the WTO Want My Water?
By Lori Wallach
When most people think about trade, they conjure up images of ships
laden with sacks of coffee and steel beams ferrying between nations,
and trade agreements focusing on cutting tariffs and quotas on trade
in goods. In reality however, today's "trade agreements,"
such as the 1994 North American Free Trade Agreement (NAFTA) and the
1995 World Trade Organization (WTO), have little to do with trade. Instead
they focus on granting foreign companies new rights and privileges within
the boundaries of other countries, on constraining federal, state and
local regulatory policies and on commodifying public services and common
resources, such as water, into new tradable units for profit.
A leak this week of European
negotiating demands in WTO service sector negotiations that have been
quietly underway since 2000 in Geneva provided a harsh wake-up call
to the world about what is really at stake in these global "commercial"
Up for grabs at the negotiating
table is worldwide privatization and deregulation of public energy and
water utilities, postal services, higher education and state alcohol
distribution controls; a new right for foreign firms to obtain U.S.
Small Business Administration loans; elimination of a list of specific
U.S. state laws about land use, professional licensing and consumer
protections, and extreme deregulation of private-sector service industries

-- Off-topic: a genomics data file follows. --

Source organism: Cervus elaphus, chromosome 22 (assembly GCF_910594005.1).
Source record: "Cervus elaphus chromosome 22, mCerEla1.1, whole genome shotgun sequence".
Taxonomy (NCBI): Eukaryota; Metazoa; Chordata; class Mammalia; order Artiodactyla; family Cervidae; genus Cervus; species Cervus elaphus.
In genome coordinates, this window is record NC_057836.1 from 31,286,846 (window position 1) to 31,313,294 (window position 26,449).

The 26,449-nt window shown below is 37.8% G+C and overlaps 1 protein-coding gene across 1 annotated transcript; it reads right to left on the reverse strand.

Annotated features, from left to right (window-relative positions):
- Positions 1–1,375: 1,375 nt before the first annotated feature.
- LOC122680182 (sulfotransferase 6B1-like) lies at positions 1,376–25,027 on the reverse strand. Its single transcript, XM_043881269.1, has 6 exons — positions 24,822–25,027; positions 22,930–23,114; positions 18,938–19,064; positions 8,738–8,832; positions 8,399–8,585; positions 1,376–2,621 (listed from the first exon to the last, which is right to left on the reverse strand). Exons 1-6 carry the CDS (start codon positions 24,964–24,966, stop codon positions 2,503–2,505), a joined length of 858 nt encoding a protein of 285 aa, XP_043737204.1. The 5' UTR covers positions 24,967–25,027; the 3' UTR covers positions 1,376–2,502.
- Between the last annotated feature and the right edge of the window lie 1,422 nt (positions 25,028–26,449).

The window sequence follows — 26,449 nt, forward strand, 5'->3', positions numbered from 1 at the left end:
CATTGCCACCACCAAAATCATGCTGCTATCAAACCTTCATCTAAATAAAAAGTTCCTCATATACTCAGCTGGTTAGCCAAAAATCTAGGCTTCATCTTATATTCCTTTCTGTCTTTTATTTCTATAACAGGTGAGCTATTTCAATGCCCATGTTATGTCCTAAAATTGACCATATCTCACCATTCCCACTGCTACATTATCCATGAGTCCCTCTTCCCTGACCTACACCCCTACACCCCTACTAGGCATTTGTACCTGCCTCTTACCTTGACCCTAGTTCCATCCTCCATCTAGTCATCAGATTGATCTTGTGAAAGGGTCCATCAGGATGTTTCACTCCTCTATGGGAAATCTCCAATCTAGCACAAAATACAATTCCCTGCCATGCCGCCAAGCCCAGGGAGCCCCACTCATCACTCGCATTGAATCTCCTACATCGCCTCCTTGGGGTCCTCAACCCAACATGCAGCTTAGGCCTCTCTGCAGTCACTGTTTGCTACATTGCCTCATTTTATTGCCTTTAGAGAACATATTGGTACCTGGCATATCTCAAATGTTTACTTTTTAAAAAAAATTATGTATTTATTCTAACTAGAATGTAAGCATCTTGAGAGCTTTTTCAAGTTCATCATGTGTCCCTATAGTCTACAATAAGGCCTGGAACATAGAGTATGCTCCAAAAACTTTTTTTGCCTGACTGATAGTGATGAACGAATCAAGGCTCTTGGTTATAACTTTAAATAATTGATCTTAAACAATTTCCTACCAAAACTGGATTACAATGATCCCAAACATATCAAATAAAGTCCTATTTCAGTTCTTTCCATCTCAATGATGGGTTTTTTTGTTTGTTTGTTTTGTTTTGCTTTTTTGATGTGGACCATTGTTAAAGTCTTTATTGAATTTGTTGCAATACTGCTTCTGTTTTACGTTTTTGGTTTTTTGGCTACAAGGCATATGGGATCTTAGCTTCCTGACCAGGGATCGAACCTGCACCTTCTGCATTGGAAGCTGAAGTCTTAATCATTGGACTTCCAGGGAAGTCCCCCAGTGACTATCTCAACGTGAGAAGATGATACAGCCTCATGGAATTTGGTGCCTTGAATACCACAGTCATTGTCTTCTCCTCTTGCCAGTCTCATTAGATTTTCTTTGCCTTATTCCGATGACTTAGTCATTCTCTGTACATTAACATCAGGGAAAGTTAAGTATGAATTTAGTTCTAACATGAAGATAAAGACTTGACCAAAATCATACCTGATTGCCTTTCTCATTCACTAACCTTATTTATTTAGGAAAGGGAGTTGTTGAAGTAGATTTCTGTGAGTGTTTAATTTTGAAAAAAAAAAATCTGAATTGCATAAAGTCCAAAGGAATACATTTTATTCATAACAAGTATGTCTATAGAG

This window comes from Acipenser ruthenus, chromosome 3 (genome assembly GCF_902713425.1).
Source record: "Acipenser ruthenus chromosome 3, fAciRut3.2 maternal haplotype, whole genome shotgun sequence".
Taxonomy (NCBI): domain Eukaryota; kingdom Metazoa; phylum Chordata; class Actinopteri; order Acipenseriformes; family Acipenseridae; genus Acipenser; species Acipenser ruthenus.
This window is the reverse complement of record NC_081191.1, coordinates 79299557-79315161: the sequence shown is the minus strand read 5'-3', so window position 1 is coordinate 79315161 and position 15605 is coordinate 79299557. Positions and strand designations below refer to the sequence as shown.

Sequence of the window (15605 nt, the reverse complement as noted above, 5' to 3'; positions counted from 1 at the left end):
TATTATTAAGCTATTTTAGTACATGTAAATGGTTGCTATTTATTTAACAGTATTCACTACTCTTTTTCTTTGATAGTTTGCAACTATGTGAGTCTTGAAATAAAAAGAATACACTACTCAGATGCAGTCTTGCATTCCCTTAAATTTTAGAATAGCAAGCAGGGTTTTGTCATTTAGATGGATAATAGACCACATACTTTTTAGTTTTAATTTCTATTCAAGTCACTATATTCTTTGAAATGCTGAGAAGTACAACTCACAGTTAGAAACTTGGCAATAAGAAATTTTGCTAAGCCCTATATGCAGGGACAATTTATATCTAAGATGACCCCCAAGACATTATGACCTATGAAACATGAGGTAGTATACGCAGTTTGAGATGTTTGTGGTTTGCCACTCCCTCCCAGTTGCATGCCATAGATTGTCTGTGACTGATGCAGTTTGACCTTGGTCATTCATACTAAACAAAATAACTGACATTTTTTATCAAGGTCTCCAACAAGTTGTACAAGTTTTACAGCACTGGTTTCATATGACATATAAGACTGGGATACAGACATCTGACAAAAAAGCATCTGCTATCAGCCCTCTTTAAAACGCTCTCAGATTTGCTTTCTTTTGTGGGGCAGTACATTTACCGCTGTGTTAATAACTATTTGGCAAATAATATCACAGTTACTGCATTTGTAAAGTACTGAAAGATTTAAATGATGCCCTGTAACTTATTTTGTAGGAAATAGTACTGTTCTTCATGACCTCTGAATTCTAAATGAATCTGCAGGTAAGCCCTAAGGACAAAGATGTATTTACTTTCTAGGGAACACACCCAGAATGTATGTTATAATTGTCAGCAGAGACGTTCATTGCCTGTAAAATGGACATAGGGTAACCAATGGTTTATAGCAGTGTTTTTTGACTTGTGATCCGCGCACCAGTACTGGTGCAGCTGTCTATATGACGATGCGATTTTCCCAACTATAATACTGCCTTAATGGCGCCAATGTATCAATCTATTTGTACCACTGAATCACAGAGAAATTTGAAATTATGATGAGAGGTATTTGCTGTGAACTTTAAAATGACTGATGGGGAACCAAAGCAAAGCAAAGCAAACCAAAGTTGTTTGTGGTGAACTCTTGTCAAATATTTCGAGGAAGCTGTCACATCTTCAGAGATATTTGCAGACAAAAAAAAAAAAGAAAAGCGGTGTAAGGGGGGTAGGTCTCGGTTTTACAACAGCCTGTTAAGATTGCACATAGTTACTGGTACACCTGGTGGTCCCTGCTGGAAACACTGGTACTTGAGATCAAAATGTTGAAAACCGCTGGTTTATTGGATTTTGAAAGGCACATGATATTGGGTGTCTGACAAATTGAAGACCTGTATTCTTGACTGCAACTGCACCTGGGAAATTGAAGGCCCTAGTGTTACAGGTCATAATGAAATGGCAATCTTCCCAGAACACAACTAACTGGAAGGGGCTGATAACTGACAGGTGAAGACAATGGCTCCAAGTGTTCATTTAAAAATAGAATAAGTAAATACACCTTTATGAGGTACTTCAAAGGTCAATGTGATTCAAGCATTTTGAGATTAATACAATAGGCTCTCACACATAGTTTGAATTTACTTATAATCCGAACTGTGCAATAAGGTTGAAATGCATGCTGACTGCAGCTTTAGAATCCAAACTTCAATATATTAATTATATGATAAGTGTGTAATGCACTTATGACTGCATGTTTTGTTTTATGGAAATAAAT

such as insurance, banking, mutual funds and securities.
The U S consumer group Public
Citizen joined the Polaris Institute of Canada and civil society groups
around the globe in a coordinated release of the secret documents. Europe's
demands of the United States and 108 other WTO signatories provide the
"smoking gun" evidence, after months of speculation and concern,
about how these secretive WTO negotiations threaten essential public
services upon which people worldwide rely daily.
The negotiations are to expand
the scope of General Agreement on Trade in Services (GATS,) one of the
21 pacts enforced by the WTO. The "GATS-2000" talks are promoted
by the United States and European nations on behalf of multinational
service sector conglomerates.
Think of GATS as a Trojan
Horse - appealingly dubbed a "trade agreement" - which in
reality contains a massive attack on the most basic functions of local
and state government. You might ask what the GATS provision creating
a new right for corporations to establish a "commercial presence"
within another country has to do with cross-border trade. The answer:
nothing. Actually, the terms create a right for a foreign firm to set
up subsidiaries in other countries or acquire local companies under
terms more favorable than provided domestic competitors. For instance,
once a service sector is covered under GATS, governments may not limit
the number or size of service providers, meaning that applying zoning
rules on beach front development or limits on concessions in national
parks to foreign firms would be forbidden. This is why many people consider